To start, its variety of supported payment methods makes Stripe a good choice for organizations that target international customers. The broader your target audience, the more likely you will encounter different payment methods. These may include some obscure platforms that other payment providers do not support.
With its extensive technical documentation, libraries, and APIs, Stripe is also a very developer-friendly platform. While you can use Stripe without access to a dedicated development team, you may be missing out on some of the platform’s more powerful features:
If you have access to a developer or specialist knowledge, there’s plenty of scope to customize the Stripe platform. This makes Stripe a good choice for any business with very specific requirements – and the means to implement them.
While you can integrate Square with an existing site, managing your online store is much more convenient when using the platform with Square Online. For this reason, Square is an excellent choice for anyone looking to create a brand-new store.
Furthermore, with its range of in-person payment solutions, Square is ideal for a small business or brick-and-mortar types of businesses looking to expand into eCommerce. By opting for Square, you can manage all your physical and digital payments using the same technology.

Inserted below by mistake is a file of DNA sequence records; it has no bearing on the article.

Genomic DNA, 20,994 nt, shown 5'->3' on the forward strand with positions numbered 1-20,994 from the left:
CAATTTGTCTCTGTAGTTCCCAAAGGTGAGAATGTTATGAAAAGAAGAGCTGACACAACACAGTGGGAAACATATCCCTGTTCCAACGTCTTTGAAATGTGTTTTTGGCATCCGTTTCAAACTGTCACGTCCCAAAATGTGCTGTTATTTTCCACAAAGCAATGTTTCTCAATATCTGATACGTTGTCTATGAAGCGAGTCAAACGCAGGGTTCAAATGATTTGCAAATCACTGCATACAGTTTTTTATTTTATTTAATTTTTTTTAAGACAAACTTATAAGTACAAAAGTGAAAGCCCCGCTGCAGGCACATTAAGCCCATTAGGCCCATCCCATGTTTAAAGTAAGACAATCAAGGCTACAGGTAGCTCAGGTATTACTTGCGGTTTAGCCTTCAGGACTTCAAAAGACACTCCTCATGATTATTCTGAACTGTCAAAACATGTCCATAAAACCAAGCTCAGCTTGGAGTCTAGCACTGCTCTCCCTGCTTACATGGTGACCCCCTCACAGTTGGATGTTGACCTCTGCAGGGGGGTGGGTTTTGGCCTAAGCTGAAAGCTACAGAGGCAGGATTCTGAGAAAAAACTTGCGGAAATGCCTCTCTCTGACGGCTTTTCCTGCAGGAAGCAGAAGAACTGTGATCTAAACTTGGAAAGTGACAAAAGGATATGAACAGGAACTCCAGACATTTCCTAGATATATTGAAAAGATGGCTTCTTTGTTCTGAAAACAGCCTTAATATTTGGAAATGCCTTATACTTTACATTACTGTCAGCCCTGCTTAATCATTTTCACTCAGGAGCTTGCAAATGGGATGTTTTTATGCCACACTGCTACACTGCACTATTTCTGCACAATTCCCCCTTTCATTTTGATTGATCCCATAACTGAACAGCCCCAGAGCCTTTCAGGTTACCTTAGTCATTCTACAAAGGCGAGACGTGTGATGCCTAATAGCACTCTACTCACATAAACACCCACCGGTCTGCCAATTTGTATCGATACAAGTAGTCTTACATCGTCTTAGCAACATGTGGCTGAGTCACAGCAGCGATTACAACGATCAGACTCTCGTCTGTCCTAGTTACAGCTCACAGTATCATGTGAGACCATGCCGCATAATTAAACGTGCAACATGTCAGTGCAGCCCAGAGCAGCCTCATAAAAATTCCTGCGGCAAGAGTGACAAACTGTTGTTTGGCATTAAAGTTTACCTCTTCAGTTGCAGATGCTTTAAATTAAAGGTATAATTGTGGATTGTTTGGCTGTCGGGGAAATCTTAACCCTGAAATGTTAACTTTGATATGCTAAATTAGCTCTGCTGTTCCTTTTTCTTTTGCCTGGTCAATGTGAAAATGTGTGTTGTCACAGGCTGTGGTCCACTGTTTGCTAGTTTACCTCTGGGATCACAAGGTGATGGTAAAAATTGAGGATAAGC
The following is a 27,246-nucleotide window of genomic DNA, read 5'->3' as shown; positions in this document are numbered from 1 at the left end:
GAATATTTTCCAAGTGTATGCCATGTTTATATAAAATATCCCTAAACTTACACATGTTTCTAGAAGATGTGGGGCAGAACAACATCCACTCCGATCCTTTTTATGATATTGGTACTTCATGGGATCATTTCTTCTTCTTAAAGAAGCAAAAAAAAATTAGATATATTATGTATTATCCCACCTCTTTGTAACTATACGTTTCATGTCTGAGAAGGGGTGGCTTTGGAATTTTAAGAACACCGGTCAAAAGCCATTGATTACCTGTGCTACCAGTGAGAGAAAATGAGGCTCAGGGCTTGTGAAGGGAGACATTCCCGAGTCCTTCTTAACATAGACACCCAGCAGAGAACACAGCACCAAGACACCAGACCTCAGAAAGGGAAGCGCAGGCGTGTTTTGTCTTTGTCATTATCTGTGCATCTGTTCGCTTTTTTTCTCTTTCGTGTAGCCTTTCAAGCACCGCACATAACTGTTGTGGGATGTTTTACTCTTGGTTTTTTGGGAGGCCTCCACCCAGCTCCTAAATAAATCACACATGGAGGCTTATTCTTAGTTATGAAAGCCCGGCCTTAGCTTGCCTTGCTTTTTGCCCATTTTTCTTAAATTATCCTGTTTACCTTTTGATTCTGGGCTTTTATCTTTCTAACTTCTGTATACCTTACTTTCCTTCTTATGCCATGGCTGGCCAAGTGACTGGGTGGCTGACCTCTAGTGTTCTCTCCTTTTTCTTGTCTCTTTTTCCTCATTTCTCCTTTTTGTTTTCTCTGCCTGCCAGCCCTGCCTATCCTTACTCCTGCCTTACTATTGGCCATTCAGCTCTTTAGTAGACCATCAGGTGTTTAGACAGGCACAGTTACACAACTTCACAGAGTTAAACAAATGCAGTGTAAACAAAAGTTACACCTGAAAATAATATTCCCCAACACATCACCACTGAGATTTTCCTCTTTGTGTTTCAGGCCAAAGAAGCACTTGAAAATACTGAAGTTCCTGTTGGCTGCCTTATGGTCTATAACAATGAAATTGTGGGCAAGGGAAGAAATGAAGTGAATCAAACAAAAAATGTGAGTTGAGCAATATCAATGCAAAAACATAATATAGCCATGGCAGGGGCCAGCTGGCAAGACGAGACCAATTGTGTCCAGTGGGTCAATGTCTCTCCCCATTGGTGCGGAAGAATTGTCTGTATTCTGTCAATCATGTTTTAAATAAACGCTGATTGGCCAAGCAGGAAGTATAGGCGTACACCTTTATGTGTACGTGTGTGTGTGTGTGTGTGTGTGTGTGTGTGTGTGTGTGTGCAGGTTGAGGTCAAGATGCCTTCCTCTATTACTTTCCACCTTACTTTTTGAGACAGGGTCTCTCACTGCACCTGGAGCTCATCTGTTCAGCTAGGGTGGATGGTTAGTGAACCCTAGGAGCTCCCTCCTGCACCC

Processing an online payment or in-person payments can be complicated, especially for a small business. That’s why so many successful businesses rely on the services of a payment processor or a payment gateway to streamline operations.
If you’re currently torn between Stripe and Square, then let’s quickly recap these two popular providers:
- Stripe: A developer-focused provider that supports a wide range of payment methods for international customers.
- Square: With in-person payment options and a complimentary website builder, Square is perfect for brick-and-mortar business owners looking to expand into eCommerce.
Choosing the right service provider is only part of running a successful online store – your hosting provider also has a huge role to play. By opting for specialist WordPress eCommerce hosting, you should have no problems convincing customers to hit that ‘Buy Now’ button!